Big Oil's Next Victims

FightingGoliath Editorial

Like most Americans, we Idahoans watched in dismay during the summer of 2010 as Gulf fishermen’s families lose their livelihoods to British Petroleum’s oil gusher. Now, after more thantwo years of out-of-public-view planning among the Idaho Transportation Department, Port of Lewiston and the world’s most profitable corporation, Exxon Mobil, we north central Idahoans could become Big Oil’s next victims.

While securing $40-45 billion annual profits, Exxon Mobil hired South Koreans to build 207 mammoth equipment modules for shipment to Lewiston and, via U.S. Highway 12 and Montana highways, to Alberta, Canada. EM claims that in Idaho they will spend $12.6 million for utility and road modifications and transportation and calls these expenditures “economic activities.” To Exxon Mobil, they must be chump change.

But this is recession-socked Idaho. In north central Idaho, particularly, with its double-digit unemployment, people eek out a modest living. Many own or work at one of more than 150 businesses, Lewiston to Lolo Pass, whose income partly hinges on tourism. Thanks to promotional efforts of community and business leaders, the area’s single growing industry is tourism, an industry that provides almost 5000 north central Idaho jobs and, according to ITD reports, reaps an annual $149 million in revenues. Those revenues contribute significantly to Idaho’s $3 billion tourism industry, ranked in 2008 as Idaho’s 2nd largest. If the rural families of Highway 12 are to hang on to their livelihoods, tourism must be protected.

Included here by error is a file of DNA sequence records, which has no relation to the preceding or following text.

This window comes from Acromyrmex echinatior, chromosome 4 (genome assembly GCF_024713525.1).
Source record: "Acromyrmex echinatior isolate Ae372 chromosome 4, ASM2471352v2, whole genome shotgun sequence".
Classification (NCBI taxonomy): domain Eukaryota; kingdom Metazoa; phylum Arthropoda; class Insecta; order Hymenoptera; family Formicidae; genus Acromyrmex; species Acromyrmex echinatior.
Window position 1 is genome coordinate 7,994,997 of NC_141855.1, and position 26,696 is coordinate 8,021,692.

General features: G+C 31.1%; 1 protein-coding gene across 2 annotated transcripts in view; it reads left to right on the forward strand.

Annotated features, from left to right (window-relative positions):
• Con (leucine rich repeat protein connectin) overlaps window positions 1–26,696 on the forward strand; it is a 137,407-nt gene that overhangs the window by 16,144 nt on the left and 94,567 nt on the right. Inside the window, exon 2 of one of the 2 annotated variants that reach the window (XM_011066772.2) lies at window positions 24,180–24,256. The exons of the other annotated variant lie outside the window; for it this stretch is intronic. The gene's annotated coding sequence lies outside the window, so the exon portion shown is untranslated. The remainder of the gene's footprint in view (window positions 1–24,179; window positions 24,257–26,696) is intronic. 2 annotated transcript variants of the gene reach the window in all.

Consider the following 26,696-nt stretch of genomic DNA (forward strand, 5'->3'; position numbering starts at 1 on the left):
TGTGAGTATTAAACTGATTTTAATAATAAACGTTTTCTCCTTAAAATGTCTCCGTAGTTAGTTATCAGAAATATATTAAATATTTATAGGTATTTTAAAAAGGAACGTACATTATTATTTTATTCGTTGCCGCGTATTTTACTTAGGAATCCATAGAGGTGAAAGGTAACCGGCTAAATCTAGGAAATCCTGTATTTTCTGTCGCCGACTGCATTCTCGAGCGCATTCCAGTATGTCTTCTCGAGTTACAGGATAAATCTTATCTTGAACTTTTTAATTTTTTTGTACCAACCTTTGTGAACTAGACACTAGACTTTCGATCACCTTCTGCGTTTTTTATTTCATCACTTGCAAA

The U.S.12 corridor is unusually scenic and historical and is a paradise for outdoor recreationists – beach goers, 4-wheeler riders, hikers, snowmachiners, campers, backcountry horsemen, cross-country skiers, hunters, fishers, heritage tourists and many others. For years, the Clearwater River valley has been promoted as a tourism and recreation destination. As a result, the highway was nationally designated as the Northwest Passage Scenic Byway and one of  the nation’s 27 All-American Roads, identified as the nation’s #1 recreational motorcycle route (Motorcycle Magazine) and a segment of the Trans-America Bicycle Route, and its corridor is home to both the Lewis and Clark and Nez Perce National Historic Trails. The wild country to which the corridor provides access is part of the reason Lewiston was last year ranked 1st and this year 4th in the nation as the best town for sportsmen and women to call home. Three of the valley’s rivers are nationally designated Wild and Scenic Rivers. Since 2002, the scenic byway designation alone has brought $2,347,836 to the corridor in the form of federal grants for byway enhancement.  In other words, the bottom line shows that the U.S.12 corridor is an exceptional place which the State of Idaho should protect and cherish for its intrinsic qualities and significant contribution to Idaho’s economy.